Service-to-Service Communication on Google Cloud Run with tRPC

☕ 1 min read

tRPC is a TypeScript library that’s usually used to enable boilerplate-free and typesafe API calls between backend and frontend code in the same app, but it works great for service-to-service communication, too.

I recently needed to implement service-to-service communication with tRPC (while building Konbini!) on Google Cloud Run, which makes this just a touch harder to do than usual, because unless you configure the service you’re calling to allow unauthenticated requests from anyone on the internet (which, if it’s an internal service, you probably don’t want to do), requests to it need to include authentication headers for a service account that’s allowed to make calls to that service.

(You may be used to solving this problem by just putting your services on a private network that isn’t reachable from the internet, but Cloud Run doesn’t let you do that.)

Thankfully, tRPC lets us set those headers, and the Google Auth Library helps us generate them. (Note that this library only supports Node.js, so if you’re running a different JS runtime on Cloud Run, you’ll need to fetch a token from the metadata server yourself.)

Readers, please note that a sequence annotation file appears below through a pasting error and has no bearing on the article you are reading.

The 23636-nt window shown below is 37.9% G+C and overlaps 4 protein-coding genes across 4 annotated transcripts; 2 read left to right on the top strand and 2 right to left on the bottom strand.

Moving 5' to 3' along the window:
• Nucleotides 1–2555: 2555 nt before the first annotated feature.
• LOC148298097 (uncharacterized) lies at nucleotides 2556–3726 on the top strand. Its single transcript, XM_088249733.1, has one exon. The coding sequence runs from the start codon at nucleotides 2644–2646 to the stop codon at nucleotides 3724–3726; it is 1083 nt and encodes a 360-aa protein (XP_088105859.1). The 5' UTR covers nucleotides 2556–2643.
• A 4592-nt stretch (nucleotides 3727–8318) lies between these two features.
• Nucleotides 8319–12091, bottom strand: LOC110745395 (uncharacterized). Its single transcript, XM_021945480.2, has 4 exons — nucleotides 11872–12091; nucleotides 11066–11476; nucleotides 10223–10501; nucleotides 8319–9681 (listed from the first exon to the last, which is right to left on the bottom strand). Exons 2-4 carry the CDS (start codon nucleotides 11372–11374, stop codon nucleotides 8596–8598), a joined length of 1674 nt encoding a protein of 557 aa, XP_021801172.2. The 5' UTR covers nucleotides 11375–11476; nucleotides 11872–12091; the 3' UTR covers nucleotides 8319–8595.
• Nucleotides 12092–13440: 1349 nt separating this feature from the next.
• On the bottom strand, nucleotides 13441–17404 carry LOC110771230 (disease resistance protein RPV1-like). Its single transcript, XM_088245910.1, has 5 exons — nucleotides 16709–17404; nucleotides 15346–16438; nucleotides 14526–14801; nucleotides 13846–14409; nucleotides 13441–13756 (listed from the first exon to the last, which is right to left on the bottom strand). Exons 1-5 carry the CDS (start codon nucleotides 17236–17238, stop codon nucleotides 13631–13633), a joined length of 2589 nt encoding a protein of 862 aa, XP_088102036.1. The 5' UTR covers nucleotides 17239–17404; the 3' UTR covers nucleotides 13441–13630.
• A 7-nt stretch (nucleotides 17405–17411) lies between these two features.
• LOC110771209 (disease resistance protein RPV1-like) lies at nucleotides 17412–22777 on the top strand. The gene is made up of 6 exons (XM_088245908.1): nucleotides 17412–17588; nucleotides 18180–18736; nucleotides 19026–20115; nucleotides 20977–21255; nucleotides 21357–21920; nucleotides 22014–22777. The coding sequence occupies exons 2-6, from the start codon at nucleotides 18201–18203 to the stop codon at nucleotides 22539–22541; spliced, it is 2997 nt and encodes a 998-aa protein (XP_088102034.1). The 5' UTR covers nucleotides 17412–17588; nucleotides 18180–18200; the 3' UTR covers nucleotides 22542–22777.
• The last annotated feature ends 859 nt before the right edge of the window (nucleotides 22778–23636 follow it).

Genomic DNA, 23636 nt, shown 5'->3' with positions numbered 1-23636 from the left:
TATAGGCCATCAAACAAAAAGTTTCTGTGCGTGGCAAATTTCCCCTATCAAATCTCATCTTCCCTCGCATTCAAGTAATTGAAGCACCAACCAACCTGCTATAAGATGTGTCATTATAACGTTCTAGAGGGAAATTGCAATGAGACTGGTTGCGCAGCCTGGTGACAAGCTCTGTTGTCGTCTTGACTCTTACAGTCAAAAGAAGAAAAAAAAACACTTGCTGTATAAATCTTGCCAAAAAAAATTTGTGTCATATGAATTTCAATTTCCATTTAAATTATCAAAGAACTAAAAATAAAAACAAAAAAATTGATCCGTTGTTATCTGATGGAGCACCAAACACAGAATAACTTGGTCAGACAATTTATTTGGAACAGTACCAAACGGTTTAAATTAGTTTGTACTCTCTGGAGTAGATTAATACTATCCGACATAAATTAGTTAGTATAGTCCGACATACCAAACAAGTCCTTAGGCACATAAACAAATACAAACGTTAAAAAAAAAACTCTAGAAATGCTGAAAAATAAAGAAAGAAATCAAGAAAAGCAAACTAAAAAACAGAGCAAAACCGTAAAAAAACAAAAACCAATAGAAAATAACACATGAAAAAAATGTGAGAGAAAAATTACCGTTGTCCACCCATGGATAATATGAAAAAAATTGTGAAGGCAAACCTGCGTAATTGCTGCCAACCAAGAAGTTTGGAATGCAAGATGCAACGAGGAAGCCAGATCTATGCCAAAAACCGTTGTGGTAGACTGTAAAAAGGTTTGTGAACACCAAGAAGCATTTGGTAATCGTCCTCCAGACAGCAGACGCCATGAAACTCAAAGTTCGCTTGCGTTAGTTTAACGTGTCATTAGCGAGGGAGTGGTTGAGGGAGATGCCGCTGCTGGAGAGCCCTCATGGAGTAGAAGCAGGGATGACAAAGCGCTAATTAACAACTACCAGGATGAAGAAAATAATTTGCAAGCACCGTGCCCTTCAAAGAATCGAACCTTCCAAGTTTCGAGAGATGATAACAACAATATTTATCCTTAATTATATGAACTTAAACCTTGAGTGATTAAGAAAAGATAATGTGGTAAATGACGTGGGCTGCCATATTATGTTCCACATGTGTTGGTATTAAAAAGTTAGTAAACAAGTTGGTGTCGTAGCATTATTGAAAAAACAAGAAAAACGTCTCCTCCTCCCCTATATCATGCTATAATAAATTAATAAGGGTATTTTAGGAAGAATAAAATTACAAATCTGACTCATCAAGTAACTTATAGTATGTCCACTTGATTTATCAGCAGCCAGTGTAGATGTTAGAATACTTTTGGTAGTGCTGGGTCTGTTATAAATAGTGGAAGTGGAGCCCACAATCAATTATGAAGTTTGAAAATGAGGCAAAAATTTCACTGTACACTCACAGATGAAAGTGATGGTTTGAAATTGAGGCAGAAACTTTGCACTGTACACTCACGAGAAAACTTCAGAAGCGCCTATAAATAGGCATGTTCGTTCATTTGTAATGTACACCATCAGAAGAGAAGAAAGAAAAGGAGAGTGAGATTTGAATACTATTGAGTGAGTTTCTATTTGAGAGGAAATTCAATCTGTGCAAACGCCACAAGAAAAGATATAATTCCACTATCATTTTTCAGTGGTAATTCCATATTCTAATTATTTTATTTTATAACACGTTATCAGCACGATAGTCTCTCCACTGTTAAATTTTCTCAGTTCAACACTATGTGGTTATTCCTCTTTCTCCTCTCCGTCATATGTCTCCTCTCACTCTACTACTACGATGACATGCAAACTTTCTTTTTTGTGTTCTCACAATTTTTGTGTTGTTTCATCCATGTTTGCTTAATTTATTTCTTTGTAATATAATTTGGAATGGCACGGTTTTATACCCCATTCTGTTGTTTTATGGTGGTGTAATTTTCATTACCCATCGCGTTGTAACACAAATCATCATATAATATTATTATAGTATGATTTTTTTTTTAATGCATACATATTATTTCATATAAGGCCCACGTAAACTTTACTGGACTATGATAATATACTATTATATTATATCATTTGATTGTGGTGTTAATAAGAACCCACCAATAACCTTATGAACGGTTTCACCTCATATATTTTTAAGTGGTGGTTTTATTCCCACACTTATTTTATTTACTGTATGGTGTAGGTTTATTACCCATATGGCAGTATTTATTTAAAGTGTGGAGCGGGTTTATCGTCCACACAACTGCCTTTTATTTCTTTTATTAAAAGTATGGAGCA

Anyway, here’s the gist of what I ended up doing:

import type { AppRouter } from "../../../other-service/src/trpc";

import { createTRPCClient } from "@trpc/client";
import { auth as googleAuth } from "google-auth-library";

export const client = createTRPCClient<AppRouter>({
  url: `${process.env.OTHER_SERVICE_URL}/trpc`,
  headers: async () => {
    if (process.env.NODE_ENV === `production`) {
      const tokenClient = await googleAuth.getIdTokenClient(

      return await tokenClient.getRequestHeaders();

    return {};

This is very similar to the code you’d normally write to create a tRPC client, but with a bit of additional code to set the headers we need on each request.

If this seems suspiciously simple, it’s because the Google Auth Library automatically pulls the credentials it needs from the Cloud Run environment, so you don’t need to configure anything — it just gives you the headers.

Note that your requests will still fail if the service account assigned to the client service isn’t allowed to call the other service. All Cloud Run services use the default Compute Engine service account by default, though, so it should work out of the box.

Feel free to reach out on Twitter if you run into problems with this approach, or if you just have other thoughts about it!

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